The news that the autopsy of Micah True — the ultrarunner who died recently in New Mexico during what was, for him, an easy 12-mile run — revealed that he had heart disease has been quite a stunner for the running world. True, known as “Caballo Blanco,” had cardiomyopathy, or enlargement of the heart. Specifically, his left ventricle was enlarged and thickened. Of the heart’s four chambers, the left ventricle is the largest and most muscular; its job is to pump blood to all the cells of the body. When the walls of the chamber get too large, however, pumping efficiency is reduced. Further, abnormal thickening of the walls — visible in this CDC photo of a heart with cardiomyopathy (above left) — is associated with development of scarring. This reduces heart elasticity and further impacts functionality. Cardiomyopathy is also strongly associated with the development of abnormal heart rhythms that are incompatible with life, particularly during exertion. In other words, it’s likely that True’s heart became thicker and larger over time until even a routine run resulted in sufficient exertion to make his heartbeat erratic.
Unfortunately for those of us who look at running as a great way to maintain physical and cardiovascular fitness, the science world is increasingly beginning to suspect that it’s possible to have too much of a good thing. A number of studies have shown that a moderate amount of running (or any other form of exercise) is quite healthy and reduces the risk of death from heart disease and other causes (see, for example, Maron et al, Rosengren et al). However, a new study published in the medical journal Mayo Clinic Proceedings suggests that chronic training for ultra-distance events can cause heart thickening and scarring — cardiomyopathy — over time (O’Keefe et al).
It’s difficult, at the present time, to know what to make of this information. After all, the studies of non-runners, moderate runners, and long distance runners that are beginning to make scientists and health care practitioners question the wisdom of year upon year of ultra-distance training haven’t been randomized. That is to say, the studies were done by comparing the health of runners to that of non-runners, but study participants were either runners or non-runners when they entered the studies. Without randomization, it’s possible to say that long term, long distance running is correlated with heart disease, but it’s not possible to say that it causes heart disease. We can speculate about alternatives to a causal relationship; for instance, perhaps those with a family history of heart disease are particularly likely to become runners, hoping that the sport will help to improve their chances of maintaining good heart health. This would mean that among runners, there would be an abnormally large percentage of people with a genetic predisposition to heart disease, and would make the observation that distance runners have more heart disease less remarkable. These speculations aren’t provable (or particularly useful), but they do serve to make the point that we can’t know for sure, on the basis of non-randomized studies, whether chronic training for ultra-distance events negatively impacts heart health. Still, the more these studies begin to pile up over time, the more meaningful the results become, even if they are correlational.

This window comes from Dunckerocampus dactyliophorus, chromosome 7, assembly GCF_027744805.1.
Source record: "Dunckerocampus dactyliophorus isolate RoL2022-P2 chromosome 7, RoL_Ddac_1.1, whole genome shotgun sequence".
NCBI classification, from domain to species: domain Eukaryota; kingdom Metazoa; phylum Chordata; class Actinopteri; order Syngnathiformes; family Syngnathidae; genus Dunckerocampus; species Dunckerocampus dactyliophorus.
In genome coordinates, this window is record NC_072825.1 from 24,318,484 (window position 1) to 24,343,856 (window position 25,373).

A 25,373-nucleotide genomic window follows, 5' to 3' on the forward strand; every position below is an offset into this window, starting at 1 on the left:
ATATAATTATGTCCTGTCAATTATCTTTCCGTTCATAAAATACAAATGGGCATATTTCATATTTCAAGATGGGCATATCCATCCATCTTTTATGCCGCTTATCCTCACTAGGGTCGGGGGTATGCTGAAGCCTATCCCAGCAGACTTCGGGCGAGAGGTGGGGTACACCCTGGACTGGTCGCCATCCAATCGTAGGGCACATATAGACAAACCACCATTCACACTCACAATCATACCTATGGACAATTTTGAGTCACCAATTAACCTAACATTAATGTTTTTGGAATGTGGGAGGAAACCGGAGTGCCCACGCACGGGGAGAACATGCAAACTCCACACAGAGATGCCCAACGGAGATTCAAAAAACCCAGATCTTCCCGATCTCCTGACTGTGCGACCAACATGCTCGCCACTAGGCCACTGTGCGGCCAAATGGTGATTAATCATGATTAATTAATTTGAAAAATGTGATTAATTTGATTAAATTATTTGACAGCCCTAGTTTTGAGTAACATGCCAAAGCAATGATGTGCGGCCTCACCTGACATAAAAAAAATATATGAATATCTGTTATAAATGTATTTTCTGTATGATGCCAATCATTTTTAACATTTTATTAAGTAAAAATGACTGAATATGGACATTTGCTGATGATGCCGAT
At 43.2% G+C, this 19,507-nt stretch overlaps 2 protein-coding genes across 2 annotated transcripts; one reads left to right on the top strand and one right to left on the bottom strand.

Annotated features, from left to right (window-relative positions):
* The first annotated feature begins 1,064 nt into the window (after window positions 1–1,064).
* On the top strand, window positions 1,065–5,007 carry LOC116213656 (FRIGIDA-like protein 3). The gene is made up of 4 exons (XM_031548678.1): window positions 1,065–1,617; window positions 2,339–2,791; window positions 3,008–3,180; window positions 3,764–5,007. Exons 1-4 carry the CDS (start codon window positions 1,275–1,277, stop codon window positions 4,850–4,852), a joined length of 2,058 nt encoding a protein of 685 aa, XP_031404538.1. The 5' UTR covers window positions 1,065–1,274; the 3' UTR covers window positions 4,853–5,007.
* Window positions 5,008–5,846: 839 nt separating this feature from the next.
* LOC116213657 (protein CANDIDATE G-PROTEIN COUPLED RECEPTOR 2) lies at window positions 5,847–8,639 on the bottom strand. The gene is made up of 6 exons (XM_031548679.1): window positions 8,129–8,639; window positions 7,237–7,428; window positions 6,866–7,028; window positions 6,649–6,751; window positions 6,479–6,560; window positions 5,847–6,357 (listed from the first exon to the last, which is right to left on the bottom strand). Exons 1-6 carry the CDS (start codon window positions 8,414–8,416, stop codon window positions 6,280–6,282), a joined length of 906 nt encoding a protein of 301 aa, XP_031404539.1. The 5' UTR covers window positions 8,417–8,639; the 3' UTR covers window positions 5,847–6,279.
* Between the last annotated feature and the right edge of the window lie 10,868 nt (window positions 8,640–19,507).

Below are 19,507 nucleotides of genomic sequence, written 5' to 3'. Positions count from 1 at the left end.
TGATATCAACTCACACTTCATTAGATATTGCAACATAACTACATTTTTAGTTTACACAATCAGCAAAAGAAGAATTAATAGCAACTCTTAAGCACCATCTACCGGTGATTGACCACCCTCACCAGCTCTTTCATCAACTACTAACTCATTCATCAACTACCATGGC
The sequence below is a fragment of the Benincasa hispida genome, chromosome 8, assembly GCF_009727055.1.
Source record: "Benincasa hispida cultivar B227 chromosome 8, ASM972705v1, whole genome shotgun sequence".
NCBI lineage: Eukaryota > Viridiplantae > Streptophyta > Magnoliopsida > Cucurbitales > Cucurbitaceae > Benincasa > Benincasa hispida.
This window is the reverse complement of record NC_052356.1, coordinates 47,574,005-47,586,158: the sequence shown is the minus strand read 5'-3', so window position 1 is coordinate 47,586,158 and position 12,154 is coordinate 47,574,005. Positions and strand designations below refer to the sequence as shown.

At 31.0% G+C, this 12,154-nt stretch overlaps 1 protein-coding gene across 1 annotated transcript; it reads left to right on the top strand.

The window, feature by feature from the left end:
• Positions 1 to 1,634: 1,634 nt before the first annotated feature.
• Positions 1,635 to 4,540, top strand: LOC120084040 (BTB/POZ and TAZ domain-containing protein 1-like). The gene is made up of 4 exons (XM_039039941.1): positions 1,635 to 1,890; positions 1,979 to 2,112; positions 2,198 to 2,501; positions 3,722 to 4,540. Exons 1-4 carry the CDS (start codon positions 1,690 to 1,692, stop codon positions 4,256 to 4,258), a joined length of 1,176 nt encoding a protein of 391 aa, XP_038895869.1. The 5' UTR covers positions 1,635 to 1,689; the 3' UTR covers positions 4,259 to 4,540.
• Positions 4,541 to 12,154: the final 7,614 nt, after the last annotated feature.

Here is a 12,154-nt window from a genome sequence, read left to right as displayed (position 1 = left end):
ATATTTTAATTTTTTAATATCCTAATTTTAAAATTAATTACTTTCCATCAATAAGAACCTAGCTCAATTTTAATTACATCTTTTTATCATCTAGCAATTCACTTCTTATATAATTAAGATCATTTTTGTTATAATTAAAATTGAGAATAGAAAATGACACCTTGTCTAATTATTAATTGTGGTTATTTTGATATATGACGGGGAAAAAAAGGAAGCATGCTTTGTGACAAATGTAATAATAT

In the end, there are two conclusions that can be reasonably drawn from the amassing research. The first is that running, no matter how much, is better for health than not running. The second is that ultra-distance athletes should probably consider having regular and thorough medical checkups by a health professional who is well aware of the individual’s preferred level of sport participation.
Do you worry about the link between ultra-distance running and heart disease?
Maron et al. Risk for sudden cardiac death associated with marathon running. J Am Coll Cardiol. 1996 Aug;28(2):428-31.
O’Keefe et al. Potential Adverse Cardiovascular Effects From Excessive Endurance Exercise. Mayo Clin Proc. 2012 June;87(6). Epub ahead of print.
Rosengren et al. Physical activity protects against coronary death and deaths from all causes in middle-aged men. Evidence from a 20-year follow-up of the primary prevention study in Göteborg. Ann Epidemiol. 1997 Jan;7(1):69-75.